A couple of other categories have been ticked off this month also with 'The Last Days of Rabbit Hayes' by Anna McPartlin about Rabbit, a woman in her forties, dying from terminal illness and spending her last days in a hospice. Sad at times of course, but also positive on other levels. And Anne Tyler's 'A Spool of Blue Thread' ticked off another. I have all her books and she is one of those writers who for me, never fails to please. This is the story of Abby and Red Whitshank, young lovers now married for several decades, getting older and with a family wondering how best to take care of them in their older age. Abby begins going walkabout, not remembering where she is going, which adds to the families concerns. A story of enduring love.

'Chances' by Freya North is the story of Vita who runs a gift shop, not a very profitable one as her ex-husband Tim, is always too quick to point out. Oliver runs his own tree surgery company, with a secret love life. When he and Vita meet, there is a chance that for both of them, this could be the start of something big, they are being given a chance to make fresh starts, but will they see this?

And Melissa Hill's 'A Gift to Remember' was a cross-over book, almost finished last month end, but not quite, and now done so it appears on two blog posts. About a girl who works in a bookshop, and as anyone who knows me will tell you, I can't resist such a setting for works of fiction and also books of non-fiction. Darcy works in a bookshop, is a keen cyclist, and one day accidentally knocks over a gentleman, who ends up in hospital, with no memory! She has taken charge of the dog that was with him, out of guilt more than concern for the dog initially, and each day visits the hospital, wondering when he will realise that she is the cause of his being there. And when he does, what will happen, because of course, by then, she's rather fallen for the handsome stranger.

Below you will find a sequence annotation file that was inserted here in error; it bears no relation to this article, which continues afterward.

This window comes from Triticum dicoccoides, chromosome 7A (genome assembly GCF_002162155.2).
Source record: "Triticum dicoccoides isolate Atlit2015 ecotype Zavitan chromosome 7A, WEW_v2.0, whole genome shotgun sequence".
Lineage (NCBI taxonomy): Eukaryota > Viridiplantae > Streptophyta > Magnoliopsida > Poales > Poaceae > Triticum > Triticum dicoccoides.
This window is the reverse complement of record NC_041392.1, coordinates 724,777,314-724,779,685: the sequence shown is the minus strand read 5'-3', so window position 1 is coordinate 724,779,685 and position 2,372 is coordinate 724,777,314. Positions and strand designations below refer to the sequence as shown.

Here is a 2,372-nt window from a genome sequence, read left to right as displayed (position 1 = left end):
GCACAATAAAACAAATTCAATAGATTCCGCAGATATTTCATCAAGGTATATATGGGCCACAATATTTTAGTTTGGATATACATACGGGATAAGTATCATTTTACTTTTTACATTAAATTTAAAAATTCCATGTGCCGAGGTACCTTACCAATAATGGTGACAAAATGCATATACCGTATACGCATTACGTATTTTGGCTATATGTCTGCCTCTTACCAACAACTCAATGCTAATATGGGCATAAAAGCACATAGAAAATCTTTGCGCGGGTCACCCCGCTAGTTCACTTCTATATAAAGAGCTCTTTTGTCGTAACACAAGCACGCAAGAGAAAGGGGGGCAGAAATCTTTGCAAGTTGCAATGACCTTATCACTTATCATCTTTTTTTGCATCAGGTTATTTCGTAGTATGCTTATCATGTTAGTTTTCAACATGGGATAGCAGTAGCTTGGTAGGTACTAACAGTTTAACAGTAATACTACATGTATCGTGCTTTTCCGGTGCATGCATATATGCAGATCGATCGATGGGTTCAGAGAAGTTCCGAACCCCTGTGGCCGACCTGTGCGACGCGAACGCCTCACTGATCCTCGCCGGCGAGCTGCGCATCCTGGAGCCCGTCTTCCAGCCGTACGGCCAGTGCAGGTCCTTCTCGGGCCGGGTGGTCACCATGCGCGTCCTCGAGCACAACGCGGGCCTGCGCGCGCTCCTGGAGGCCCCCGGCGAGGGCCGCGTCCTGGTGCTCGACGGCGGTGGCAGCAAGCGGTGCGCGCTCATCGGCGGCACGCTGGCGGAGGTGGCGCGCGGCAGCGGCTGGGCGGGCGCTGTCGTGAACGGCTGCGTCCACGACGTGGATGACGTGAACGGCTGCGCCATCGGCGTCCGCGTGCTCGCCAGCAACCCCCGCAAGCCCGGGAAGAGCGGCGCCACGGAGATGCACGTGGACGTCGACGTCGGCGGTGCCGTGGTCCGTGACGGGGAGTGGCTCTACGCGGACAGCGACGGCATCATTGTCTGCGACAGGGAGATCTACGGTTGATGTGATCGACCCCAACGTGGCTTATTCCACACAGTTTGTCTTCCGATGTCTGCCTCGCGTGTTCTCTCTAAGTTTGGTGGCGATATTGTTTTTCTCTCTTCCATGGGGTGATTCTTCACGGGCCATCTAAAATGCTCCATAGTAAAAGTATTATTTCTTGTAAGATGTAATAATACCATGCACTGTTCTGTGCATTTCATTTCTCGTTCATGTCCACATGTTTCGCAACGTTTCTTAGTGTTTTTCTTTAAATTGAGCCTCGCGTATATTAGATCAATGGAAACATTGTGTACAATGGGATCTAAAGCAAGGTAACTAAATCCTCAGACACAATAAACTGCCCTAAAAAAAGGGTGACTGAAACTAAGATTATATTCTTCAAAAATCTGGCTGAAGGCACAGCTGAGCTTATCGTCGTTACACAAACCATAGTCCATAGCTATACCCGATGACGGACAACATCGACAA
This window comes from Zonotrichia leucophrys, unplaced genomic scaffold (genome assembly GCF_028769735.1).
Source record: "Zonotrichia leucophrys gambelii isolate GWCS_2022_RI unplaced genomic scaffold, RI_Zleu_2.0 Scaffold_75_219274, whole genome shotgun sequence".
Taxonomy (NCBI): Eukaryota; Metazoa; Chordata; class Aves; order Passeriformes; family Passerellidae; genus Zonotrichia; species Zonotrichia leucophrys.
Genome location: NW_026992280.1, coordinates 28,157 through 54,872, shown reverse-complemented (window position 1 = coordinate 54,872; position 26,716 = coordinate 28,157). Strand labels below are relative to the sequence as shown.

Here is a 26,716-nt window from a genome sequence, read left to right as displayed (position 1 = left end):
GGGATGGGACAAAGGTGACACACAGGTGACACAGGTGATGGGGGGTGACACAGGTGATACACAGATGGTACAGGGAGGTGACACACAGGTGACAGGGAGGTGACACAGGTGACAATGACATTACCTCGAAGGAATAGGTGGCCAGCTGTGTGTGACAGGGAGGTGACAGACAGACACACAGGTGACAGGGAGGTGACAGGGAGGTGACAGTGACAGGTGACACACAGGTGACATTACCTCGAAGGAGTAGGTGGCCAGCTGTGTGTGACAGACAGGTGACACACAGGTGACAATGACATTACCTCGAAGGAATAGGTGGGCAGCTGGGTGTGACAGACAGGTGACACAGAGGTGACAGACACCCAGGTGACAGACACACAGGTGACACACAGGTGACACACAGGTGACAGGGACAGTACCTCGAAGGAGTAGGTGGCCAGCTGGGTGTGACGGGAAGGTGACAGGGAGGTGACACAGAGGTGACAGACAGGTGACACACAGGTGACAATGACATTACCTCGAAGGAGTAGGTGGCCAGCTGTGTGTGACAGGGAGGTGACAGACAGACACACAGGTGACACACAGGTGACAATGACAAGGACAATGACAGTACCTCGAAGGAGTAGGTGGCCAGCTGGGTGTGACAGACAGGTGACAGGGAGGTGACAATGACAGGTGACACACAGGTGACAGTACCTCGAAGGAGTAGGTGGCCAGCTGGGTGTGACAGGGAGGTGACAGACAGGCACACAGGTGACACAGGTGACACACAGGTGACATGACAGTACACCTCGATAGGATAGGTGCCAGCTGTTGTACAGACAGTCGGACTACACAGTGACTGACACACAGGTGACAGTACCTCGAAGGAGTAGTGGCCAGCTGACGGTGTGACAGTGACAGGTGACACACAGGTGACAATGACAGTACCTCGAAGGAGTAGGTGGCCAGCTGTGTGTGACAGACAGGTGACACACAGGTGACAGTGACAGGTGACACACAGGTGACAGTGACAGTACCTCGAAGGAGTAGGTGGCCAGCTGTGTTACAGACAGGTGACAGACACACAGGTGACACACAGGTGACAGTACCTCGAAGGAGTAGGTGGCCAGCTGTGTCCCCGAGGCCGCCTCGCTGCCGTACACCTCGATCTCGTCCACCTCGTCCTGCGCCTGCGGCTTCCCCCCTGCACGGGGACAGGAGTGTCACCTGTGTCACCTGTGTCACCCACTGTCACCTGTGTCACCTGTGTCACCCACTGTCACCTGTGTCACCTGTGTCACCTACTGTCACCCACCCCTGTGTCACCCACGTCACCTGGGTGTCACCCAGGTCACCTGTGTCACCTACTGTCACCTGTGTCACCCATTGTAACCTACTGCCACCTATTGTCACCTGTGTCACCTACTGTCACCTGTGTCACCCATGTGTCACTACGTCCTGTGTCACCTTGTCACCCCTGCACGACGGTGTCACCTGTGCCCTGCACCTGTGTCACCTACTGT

Looking forward to sharing this on Laura's blog at

Thanks for reading.

Sunday, 8 February 2015

Reading Challenges

2015 seems to be the year of reading challenges, and I decided to join in with one of them, following a link from a blog I read sometimes. I can't now remember the link... or something like that possibly? Anyway, although I was put off by some of the content of the site, celebrity gossip and fashion not being of any interest to me, the reading challenge was certainly different. There are fifty categories of books to read in the year - a favourite book from childhood, a favourite book of your mother's, a graphic novel, a trilogy..... some of which would take me out of my comfort reading zone, and that's no bad thing. I knew I could easily manage the fifty, since I read about a hundred books each year on average.
So I've made a start... of the books I've read so far, in the photograph, I've been able to tick off the following:
A non-fiction book - the Rick Stein autobiography.
A book set somewhere you've always wanted to visit - 'A Good Yarn' by Debbie Macomber, set in a wool shop in Seattle, somewhere I've wanted to visit since becoming a fan of Frasier!